## Rotation

So why do we use an equation like: Pout = q * Pin * conj(q) to rotate a point?

We can demonstrate it works by expanding out the parts of the complex number using:

- Pout = i Pout.x + j Pout.y + k Pout.z
- q = qw + i qx + j qy + k qz
- Pin = i x + j y + k z

So using the above equation and expanding out the terms gives:

Pout.x = x*(qx*qx+qw*qw-qy*qy- qz*qz) + y*(2*qx*qy- 2*qw*qz) + z*(2*qx*qz+ 2*qw*qy)

Pout.y = x*(2*qw*qz + 2*qx*qy) + y*(qw*qw - qx*qx+ qy*qy - qz*qz)+ z*(-2*qw*qx+
2*qy*qz)

Pout.z = x*(-2*qw*qy+ 2*qx*qz) + y*(2*qw*qx+ 2*qy*qz)+ z*(qw*qw - qx*qx- qy*qy+
qz*qz)

The full working is shown on this page, its hard to see whats happening here so it may help to show the same equations in the form of a matrix:

We can compare this with other matrix forms for rotation and therefore convince ourselves that this represents a rotation.

However, although this shows that the equation gives the result we want, it does not really explain why the equation is in this form.

We can try doing the same expansion but using the scalar and vector notation as shown on this page.

## Reflection and Projections

We can use the Geometric Algebra inner and outer product to represent the perpendicular and parrallel components to a plane as follows:

### Parallel Component of a Point

The parallel component is denoted as follows:

A || B = (A•B) B^{-1}

Where:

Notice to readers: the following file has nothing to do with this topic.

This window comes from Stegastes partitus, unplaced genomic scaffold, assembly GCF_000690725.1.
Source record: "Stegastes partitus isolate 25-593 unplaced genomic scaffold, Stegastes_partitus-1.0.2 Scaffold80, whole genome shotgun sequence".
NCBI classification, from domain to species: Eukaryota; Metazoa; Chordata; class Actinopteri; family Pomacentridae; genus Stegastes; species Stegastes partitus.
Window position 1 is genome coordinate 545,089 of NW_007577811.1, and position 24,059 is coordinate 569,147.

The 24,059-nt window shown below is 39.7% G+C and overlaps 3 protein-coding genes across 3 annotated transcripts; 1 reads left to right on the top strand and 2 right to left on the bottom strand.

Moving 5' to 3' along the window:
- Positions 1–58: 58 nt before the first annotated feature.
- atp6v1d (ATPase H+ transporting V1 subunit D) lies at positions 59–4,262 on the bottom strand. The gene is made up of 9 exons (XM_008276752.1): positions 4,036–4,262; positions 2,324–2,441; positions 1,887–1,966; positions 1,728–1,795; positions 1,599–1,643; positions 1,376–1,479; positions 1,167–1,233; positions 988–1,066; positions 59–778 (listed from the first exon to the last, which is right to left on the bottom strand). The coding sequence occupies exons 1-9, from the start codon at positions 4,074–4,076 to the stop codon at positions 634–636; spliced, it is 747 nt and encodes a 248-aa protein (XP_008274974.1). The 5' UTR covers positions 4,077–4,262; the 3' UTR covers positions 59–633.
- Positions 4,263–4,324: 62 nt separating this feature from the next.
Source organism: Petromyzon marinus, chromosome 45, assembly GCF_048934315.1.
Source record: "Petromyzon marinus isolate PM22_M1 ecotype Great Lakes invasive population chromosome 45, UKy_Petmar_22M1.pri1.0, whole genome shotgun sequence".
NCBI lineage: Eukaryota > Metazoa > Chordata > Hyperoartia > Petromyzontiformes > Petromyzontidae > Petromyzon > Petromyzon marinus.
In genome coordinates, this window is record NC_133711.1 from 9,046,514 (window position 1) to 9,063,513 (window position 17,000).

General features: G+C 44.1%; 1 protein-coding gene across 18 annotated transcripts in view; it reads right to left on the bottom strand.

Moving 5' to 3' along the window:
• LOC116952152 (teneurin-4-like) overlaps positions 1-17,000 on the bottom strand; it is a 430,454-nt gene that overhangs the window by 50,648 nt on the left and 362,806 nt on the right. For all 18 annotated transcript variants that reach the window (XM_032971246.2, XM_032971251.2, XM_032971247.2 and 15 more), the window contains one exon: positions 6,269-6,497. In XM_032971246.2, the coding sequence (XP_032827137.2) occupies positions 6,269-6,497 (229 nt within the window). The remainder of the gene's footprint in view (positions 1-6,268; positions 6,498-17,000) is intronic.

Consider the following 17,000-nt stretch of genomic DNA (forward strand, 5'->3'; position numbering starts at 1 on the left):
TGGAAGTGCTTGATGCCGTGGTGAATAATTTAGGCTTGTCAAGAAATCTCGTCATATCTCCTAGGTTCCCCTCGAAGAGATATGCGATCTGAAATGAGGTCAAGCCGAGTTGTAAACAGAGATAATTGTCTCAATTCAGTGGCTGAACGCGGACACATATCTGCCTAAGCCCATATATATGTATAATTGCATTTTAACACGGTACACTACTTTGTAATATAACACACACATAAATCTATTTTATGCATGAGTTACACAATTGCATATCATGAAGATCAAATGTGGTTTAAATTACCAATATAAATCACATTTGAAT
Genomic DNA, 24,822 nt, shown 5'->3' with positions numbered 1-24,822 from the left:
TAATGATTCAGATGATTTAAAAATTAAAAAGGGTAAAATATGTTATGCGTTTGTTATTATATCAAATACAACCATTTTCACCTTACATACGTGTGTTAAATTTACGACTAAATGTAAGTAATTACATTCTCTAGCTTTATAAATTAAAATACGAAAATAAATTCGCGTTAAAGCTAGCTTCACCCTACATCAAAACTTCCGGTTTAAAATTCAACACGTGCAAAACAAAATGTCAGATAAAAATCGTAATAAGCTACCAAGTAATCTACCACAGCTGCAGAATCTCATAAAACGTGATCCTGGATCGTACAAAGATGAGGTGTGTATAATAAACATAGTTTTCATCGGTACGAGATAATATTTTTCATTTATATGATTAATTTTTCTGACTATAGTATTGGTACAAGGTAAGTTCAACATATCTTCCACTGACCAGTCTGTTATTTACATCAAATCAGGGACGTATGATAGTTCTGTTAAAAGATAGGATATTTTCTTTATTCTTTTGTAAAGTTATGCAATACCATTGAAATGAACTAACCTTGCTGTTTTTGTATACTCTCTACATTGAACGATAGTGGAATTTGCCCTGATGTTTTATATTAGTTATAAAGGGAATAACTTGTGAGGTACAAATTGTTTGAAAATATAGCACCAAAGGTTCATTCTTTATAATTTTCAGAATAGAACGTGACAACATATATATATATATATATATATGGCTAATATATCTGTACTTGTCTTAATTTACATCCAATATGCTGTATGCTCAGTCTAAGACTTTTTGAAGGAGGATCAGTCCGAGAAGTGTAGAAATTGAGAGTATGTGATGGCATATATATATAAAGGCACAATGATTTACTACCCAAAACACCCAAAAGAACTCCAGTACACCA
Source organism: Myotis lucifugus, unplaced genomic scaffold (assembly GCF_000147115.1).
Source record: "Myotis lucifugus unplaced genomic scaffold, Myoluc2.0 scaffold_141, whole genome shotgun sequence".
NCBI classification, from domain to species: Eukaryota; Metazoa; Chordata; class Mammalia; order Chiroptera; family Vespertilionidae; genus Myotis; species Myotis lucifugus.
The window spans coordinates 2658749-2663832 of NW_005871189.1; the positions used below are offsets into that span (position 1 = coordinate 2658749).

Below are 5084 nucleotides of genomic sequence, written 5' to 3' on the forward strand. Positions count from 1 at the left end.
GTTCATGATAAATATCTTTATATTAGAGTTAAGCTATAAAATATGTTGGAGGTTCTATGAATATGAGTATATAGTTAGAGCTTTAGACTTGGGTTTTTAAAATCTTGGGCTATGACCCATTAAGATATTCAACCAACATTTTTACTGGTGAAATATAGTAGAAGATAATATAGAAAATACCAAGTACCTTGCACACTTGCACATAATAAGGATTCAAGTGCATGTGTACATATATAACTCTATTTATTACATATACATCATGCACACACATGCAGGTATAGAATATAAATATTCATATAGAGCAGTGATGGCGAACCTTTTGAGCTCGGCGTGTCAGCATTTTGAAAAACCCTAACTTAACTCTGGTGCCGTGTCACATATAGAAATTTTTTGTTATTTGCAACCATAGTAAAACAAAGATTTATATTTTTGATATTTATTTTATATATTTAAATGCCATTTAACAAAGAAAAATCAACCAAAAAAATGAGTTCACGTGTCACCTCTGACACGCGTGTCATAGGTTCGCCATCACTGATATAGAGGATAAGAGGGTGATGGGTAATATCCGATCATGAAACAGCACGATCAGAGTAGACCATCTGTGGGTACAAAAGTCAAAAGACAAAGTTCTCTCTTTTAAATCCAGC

- A = vector representing a point to be transformed
- B = vector representing the plane.
- • = vector dot product

But we know from Geometric algebra that,

A•B = ½ (AB + BA)

So substituting in the above equation gives:

A || B = ½ (AB + BA) B^{-1}

A || B = ½ (A + BAB^{-1})

Converting this to quaternion terminology gives:

Pout = ½ Pin + q * Pin * conj(q)

but in this case the real part of q is zero (unlike quaternions representing rotations) therefore: conj(q) = -q

So we have:

Pout = ½ Pin - q * Pin * q

### Perpendicular Component of a Point

The perpendicular component is denoted as follows:

A B = (A ^ B) B^{-1}

- A = vector representing a point to be transformed
- B = vector representing the plane.
- ^ outer product (in this 3D case equivalent to × vector cross product)

But we know from Geometric algebra that,

A^B = ½ (AB - BA)

So substituting in the above equation gives:

A B = ½ (AB - BA) B^{-1}

A B = ½ (A - BAB^{-1})

Converting this to quaternion terminology gives:

Pout = ½ Pin - q * Pin * conj(q)

but in this case the real part of q is zero (unlike quaternions representing rotations) therefore: conj(q) = -q

So we have:

Pout = ½ Pin + q * Pin * q

### Reflection in a Plane

From the above diagrams we can see that:

P1 = (P1 || B) + (P1 B)

In other words the parallel component plus the perpendicular component is the point itself.

However to get the point reflected in the plane (P2) we keep the parallel component the same but invert the perendicular component:

P2 = (P1 || B) - (P1 B)

P2 = (P1•B) B^{-1} - (P1 ^ B) B^{-1}

P2 = ((P1•B) - (P1 ^ B)) B^{-1}

Since the inner product commutes in 3D and the outer product anticommutes we get:

P2 = ((B•P1) + (B^P1)) B^{-1}

We know from Geometric Algebra that the geometric product is the sum of the inner and outer products:

B A = B•A + B^A

so we get:

P2 = B P1 B^{-1}

Converting this to quaternion terminology gives:

Pout = q * Pin * conj(q)

since conj(q) = -q we get:

Pout = - q * Pin * q